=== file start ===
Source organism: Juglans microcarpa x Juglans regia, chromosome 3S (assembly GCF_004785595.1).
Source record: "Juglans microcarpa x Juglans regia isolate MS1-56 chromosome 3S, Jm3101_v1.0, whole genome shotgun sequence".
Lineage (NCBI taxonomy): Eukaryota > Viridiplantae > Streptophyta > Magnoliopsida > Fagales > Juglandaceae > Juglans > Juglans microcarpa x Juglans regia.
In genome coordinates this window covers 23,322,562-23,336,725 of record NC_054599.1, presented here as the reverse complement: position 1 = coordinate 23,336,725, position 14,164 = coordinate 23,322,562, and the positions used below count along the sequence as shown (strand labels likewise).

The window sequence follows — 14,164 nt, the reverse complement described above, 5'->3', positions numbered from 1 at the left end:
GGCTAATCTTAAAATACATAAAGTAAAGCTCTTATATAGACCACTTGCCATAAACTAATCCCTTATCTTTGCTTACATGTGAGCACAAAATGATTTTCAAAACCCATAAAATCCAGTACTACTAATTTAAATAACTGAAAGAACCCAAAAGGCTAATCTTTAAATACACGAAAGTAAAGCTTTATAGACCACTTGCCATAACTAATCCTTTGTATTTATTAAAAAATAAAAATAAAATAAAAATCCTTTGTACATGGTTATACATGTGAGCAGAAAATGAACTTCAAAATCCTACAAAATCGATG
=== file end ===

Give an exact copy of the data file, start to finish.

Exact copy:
Source organism: Juglans microcarpa x Juglans regia, chromosome 3S (assembly GCF_004785595.1).
Source record: "Juglans microcarpa x Juglans regia isolate MS1-56 chromosome 3S, Jm3101_v1.0, whole genome shotgun sequence".
Lineage (NCBI taxonomy): Eukaryota > Viridiplantae > Streptophyta > Magnoliopsida > Fagales > Juglandaceae > Juglans > Juglans microcarpa x Juglans regia.
In genome coordinates this window covers 23,322,562-23,336,725 of record NC_054599.1, presented here as the reverse complement: position 1 = coordinate 23,336,725, position 14,164 = coordinate 23,322,562, and the positions used below count along the sequence as shown (strand labels likewise).

The window sequence follows — 14,164 nt, the reverse complement described above, 5'->3', positions numbered from 1 at the left end:
GGCTAATCTTAAAATACATAAAGTAAAGCTCTTATATAGACCACTTGCCATAAACTAATCCCTTATCTTTGCTTACATGTGAGCACAAAATGATTTTCAAAACCCATAAAATCCAGTACTACTAATTTAAATAACTGAAAGAACCCAAAAGGCTAATCTTTAAATACACGAAAGTAAAGCTTTATAGACCACTTGCCATAACTAATCCTTTGTATTTATTAAAAAATAAAAATAAAATAAAAATCCTTTGTACATGGTTATACATGTGAGCAGAAAATGAACTTCAAAATCCTACAAAATCGATG